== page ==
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Poor and Elderly Die in California Heat Wave

Like Katrina, California's deaths during the recent heatwave were not due to natural causes but the free market.
California refuses to provide air conditioners for the elderly and frail as the US spends $11 million and hour in Iraq.

Richard Mellor
AFSCME Local 444 retired
 http://laborsmilitantvoice.com

California's deadliest heat wave in 57 years has finally ended and as of July 29th, 126 deaths were confirmed due to the weather. The fact is that these deaths were not so much heat related, they were, like the thousands who died in the Katrina disaster, deaths that were the product of social inequity; deaths caused by the free market, not by nature.

If workers went on strike in the water industry in order to combat the attacks of capital on their standard of living and consumers died of thirst, the corporate media would not call this a "natural" disaster. If deaths occur due to smoke inhalation or fire during a firefighters strike, this would not be called death by natural causes. The capitalist press would be quick to blame workers for our greed and lack of social responsibility. But when thousands die in New Orleans or hundreds die due to cold or heat, it is an act of God or nature, not the failure of a system and the class that perpetuates it.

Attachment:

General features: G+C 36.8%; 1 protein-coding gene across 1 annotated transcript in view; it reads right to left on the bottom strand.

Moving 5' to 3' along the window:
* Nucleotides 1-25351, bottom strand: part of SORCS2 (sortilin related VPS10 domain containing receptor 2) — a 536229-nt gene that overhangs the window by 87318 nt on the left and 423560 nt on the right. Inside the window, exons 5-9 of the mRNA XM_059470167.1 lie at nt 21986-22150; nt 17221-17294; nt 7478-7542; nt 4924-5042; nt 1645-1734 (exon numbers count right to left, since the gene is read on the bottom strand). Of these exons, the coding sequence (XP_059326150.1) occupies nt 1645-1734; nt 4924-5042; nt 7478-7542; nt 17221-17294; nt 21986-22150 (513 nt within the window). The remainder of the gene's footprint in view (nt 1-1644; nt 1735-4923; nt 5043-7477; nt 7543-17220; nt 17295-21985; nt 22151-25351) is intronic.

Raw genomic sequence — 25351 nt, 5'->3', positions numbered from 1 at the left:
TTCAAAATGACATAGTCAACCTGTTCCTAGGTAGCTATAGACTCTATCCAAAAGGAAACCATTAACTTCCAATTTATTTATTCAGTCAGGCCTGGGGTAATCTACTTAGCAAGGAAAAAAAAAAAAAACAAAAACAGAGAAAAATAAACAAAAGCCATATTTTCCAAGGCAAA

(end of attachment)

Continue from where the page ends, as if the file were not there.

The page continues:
The victims in California, as in any heat wave, are the frail and the elderly according to state officials. The death count was so high, Roni Java of the State Office of Emergency Services called it "unprecedented". "We don't have any records of this kind of loss of life." she tells the San Francisco Chronicle. (1)

Elderly people that lived alone or folks living in SRO's (Single Room Occupancy Hotels) were among the victims and the state made some effort to check on these vulnerable people. But as anyone who has called OSHA knows, state agencies that are supposed to protect workers or consumers, in other words, that don't function as agencies to increase the profit of business, are under-funded, understaffed, and, in many cases, just window dressing.

As more and more of the public sector is being privatized, handing over to the private sector what should be public functions means officials are placing the burden of responsibility on individuals, on the relatives and children of workers and the middle class whose lives have become increasingly stressed due to increased work hours, long commutes brought about by skyrocketing house prices, and other pressures of a society in which profit is paramount; where making money and the accumulation of wealth for a few is more important than quality of life for the many.

"The state can't guarantee an air conditioner in every room... " says Howard Becker a doctor with the Department of Health Services and he points out that what we need is for people to check on older neighbors and people living alone, a "socially coherent network of people checking up on each other."
No one would disagree with that. And society functions to the extent that it does because humans in the main are collective creatures, we cooperate and help each other in many individual and collective ways, day in day out.